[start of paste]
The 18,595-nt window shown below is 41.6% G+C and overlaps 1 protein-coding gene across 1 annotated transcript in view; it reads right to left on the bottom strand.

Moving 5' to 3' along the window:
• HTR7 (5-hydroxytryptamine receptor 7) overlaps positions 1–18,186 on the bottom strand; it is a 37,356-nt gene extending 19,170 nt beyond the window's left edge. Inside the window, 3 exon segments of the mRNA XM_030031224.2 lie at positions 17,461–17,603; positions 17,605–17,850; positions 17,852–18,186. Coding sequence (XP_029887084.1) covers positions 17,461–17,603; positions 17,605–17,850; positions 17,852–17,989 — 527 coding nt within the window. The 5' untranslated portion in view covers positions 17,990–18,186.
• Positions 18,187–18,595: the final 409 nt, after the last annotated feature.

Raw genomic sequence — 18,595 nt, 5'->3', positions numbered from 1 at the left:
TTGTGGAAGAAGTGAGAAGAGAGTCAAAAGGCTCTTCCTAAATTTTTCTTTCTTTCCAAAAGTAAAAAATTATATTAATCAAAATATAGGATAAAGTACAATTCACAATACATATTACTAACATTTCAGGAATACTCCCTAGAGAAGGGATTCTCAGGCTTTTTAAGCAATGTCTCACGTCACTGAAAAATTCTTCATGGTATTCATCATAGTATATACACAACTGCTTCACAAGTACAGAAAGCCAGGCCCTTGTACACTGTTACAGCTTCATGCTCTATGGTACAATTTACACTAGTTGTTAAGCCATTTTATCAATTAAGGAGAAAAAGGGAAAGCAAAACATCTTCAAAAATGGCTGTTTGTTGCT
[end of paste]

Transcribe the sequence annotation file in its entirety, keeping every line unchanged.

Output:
The 18,595-nt window shown below is 41.6% G+C and overlaps 1 protein-coding gene across 1 annotated transcript in view; it reads right to left on the bottom strand.

Moving 5' to 3' along the window:
• HTR7 (5-hydroxytryptamine receptor 7) overlaps positions 1–18,186 on the bottom strand; it is a 37,356-nt gene extending 19,170 nt beyond the window's left edge. Inside the window, 3 exon segments of the mRNA XM_030031224.2 lie at positions 17,461–17,603; positions 17,605–17,850; positions 17,852–18,186. Coding sequence (XP_029887084.1) covers positions 17,461–17,603; positions 17,605–17,850; positions 17,852–17,989 — 527 coding nt within the window. The 5' untranslated portion in view covers positions 17,990–18,186.
• Positions 18,187–18,595: the final 409 nt, after the last annotated feature.

Raw genomic sequence — 18,595 nt, 5'->3', positions numbered from 1 at the left:
TTGTGGAAGAAGTGAGAAGAGAGTCAAAAGGCTCTTCCTAAATTTTTCTTTCTTTCCAAAAGTAAAAAATTATATTAATCAAAATATAGGATAAAGTACAATTCACAATACATATTACTAACATTTCAGGAATACTCCCTAGAGAAGGGATTCTCAGGCTTTTTAAGCAATGTCTCACGTCACTGAAAAATTCTTCATGGTATTCATCATAGTATATACACAACTGCTTCACAAGTACAGAAAGCCAGGCCCTTGTACACTGTTACAGCTTCATGCTCTATGGTACAATTTACACTAGTTGTTAAGCCATTTTATCAATTAAGGAGAAAAAGGGAAAGCAAAACATCTTCAAAAATGGCTGTTTGTTGCT